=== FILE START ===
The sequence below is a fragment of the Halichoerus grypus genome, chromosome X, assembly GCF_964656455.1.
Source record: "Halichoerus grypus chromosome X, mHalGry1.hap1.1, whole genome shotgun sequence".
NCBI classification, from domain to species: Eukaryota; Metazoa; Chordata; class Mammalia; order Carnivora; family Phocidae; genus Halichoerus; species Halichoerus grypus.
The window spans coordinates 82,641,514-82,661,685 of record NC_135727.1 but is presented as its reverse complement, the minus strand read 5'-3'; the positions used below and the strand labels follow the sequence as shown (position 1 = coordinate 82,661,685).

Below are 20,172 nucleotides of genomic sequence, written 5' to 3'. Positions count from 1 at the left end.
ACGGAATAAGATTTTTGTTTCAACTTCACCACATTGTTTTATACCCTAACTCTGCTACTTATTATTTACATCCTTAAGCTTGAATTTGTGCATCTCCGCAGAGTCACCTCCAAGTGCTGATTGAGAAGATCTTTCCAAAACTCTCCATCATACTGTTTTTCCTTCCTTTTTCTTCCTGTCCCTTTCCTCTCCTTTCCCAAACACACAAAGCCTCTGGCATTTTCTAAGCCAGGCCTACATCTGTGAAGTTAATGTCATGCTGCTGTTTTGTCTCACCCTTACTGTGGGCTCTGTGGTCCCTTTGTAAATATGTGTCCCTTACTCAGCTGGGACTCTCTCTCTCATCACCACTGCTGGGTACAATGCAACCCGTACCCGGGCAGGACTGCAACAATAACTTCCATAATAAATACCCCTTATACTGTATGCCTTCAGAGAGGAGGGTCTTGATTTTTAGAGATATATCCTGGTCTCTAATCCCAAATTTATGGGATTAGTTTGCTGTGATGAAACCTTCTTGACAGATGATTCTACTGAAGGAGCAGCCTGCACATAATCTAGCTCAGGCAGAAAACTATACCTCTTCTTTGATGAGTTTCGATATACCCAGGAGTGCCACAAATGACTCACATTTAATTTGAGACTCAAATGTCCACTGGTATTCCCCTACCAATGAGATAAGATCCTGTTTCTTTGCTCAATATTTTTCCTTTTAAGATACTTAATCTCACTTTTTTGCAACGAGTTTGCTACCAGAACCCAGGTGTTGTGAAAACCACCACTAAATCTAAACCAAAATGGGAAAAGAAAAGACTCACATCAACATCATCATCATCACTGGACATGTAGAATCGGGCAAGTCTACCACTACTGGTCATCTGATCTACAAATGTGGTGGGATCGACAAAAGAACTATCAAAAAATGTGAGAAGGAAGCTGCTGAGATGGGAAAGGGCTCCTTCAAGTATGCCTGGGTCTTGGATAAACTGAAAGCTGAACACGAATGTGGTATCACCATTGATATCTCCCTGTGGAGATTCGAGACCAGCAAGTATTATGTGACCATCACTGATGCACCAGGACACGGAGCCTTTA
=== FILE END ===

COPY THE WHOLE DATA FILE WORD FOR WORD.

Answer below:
The sequence below is a fragment of the Halichoerus grypus genome, chromosome X, assembly GCF_964656455.1.
Source record: "Halichoerus grypus chromosome X, mHalGry1.hap1.1, whole genome shotgun sequence".
NCBI classification, from domain to species: Eukaryota; Metazoa; Chordata; class Mammalia; order Carnivora; family Phocidae; genus Halichoerus; species Halichoerus grypus.
The window spans coordinates 82,641,514-82,661,685 of record NC_135727.1 but is presented as its reverse complement, the minus strand read 5'-3'; the positions used below and the strand labels follow the sequence as shown (position 1 = coordinate 82,661,685).

Below are 20,172 nucleotides of genomic sequence, written 5' to 3'. Positions count from 1 at the left end.
ACGGAATAAGATTTTTGTTTCAACTTCACCACATTGTTTTATACCCTAACTCTGCTACTTATTATTTACATCCTTAAGCTTGAATTTGTGCATCTCCGCAGAGTCACCTCCAAGTGCTGATTGAGAAGATCTTTCCAAAACTCTCCATCATACTGTTTTTCCTTCCTTTTTCTTCCTGTCCCTTTCCTCTCCTTTCCCAAACACACAAAGCCTCTGGCATTTTCTAAGCCAGGCCTACATCTGTGAAGTTAATGTCATGCTGCTGTTTTGTCTCACCCTTACTGTGGGCTCTGTGGTCCCTTTGTAAATATGTGTCCCTTACTCAGCTGGGACTCTCTCTCTCATCACCACTGCTGGGTACAATGCAACCCGTACCCGGGCAGGACTGCAACAATAACTTCCATAATAAATACCCCTTATACTGTATGCCTTCAGAGAGGAGGGTCTTGATTTTTAGAGATATATCCTGGTCTCTAATCCCAAATTTATGGGATTAGTTTGCTGTGATGAAACCTTCTTGACAGATGATTCTACTGAAGGAGCAGCCTGCACATAATCTAGCTCAGGCAGAAAACTATACCTCTTCTTTGATGAGTTTCGATATACCCAGGAGTGCCACAAATGACTCACATTTAATTTGAGACTCAAATGTCCACTGGTATTCCCCTACCAATGAGATAAGATCCTGTTTCTTTGCTCAATATTTTTCCTTTTAAGATACTTAATCTCACTTTTTTGCAACGAGTTTGCTACCAGAACCCAGGTGTTGTGAAAACCACCACTAAATCTAAACCAAAATGGGAAAAGAAAAGACTCACATCAACATCATCATCATCACTGGACATGTAGAATCGGGCAAGTCTACCACTACTGGTCATCTGATCTACAAATGTGGTGGGATCGACAAAAGAACTATCAAAAAATGTGAGAAGGAAGCTGCTGAGATGGGAAAGGGCTCCTTCAAGTATGCCTGGGTCTTGGATAAACTGAAAGCTGAACACGAATGTGGTATCACCATTGATATCTCCCTGTGGAGATTCGAGACCAGCAAGTATTATGTGACCATCACTGATGCACCAGGACACGGAGCCTTTA